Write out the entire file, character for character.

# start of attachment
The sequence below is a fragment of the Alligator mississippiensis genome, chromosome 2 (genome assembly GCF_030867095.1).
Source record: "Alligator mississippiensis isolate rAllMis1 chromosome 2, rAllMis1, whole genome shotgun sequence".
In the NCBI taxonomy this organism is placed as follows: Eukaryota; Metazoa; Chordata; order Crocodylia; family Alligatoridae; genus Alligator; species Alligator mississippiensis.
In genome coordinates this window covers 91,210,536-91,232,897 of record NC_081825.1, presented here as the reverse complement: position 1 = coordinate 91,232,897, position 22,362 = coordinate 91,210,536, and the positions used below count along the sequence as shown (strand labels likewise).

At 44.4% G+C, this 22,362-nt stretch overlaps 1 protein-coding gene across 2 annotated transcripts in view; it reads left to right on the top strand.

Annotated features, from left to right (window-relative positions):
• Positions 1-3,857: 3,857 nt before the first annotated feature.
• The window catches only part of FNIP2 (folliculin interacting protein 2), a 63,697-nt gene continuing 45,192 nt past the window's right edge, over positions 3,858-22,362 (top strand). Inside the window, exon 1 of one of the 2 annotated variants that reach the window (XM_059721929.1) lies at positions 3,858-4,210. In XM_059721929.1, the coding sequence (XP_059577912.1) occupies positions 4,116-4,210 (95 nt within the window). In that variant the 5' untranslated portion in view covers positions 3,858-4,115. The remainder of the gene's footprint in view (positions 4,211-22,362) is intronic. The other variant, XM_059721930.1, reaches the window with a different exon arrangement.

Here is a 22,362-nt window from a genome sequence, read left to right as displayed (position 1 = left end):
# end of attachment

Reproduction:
The sequence below is a fragment of the Alligator mississippiensis genome, chromosome 2 (genome assembly GCF_030867095.1).
Source record: "Alligator mississippiensis isolate rAllMis1 chromosome 2, rAllMis1, whole genome shotgun sequence".
In the NCBI taxonomy this organism is placed as follows: Eukaryota; Metazoa; Chordata; order Crocodylia; family Alligatoridae; genus Alligator; species Alligator mississippiensis.
In genome coordinates this window covers 91,210,536-91,232,897 of record NC_081825.1, presented here as the reverse complement: position 1 = coordinate 91,232,897, position 22,362 = coordinate 91,210,536, and the positions used below count along the sequence as shown (strand labels likewise).

At 44.4% G+C, this 22,362-nt stretch overlaps 1 protein-coding gene across 2 annotated transcripts in view; it reads left to right on the top strand.

Annotated features, from left to right (window-relative positions):
• Positions 1-3,857: 3,857 nt before the first annotated feature.
• The window catches only part of FNIP2 (folliculin interacting protein 2), a 63,697-nt gene continuing 45,192 nt past the window's right edge, over positions 3,858-22,362 (top strand). Inside the window, exon 1 of one of the 2 annotated variants that reach the window (XM_059721929.1) lies at positions 3,858-4,210. In XM_059721929.1, the coding sequence (XP_059577912.1) occupies positions 4,116-4,210 (95 nt within the window). In that variant the 5' untranslated portion in view covers positions 3,858-4,115. The remainder of the gene's footprint in view (positions 4,211-22,362) is intronic. The other variant, XM_059721930.1, reaches the window with a different exon arrangement.

Here is a 22,362-nt window from a genome sequence, read left to right as displayed (position 1 = left end):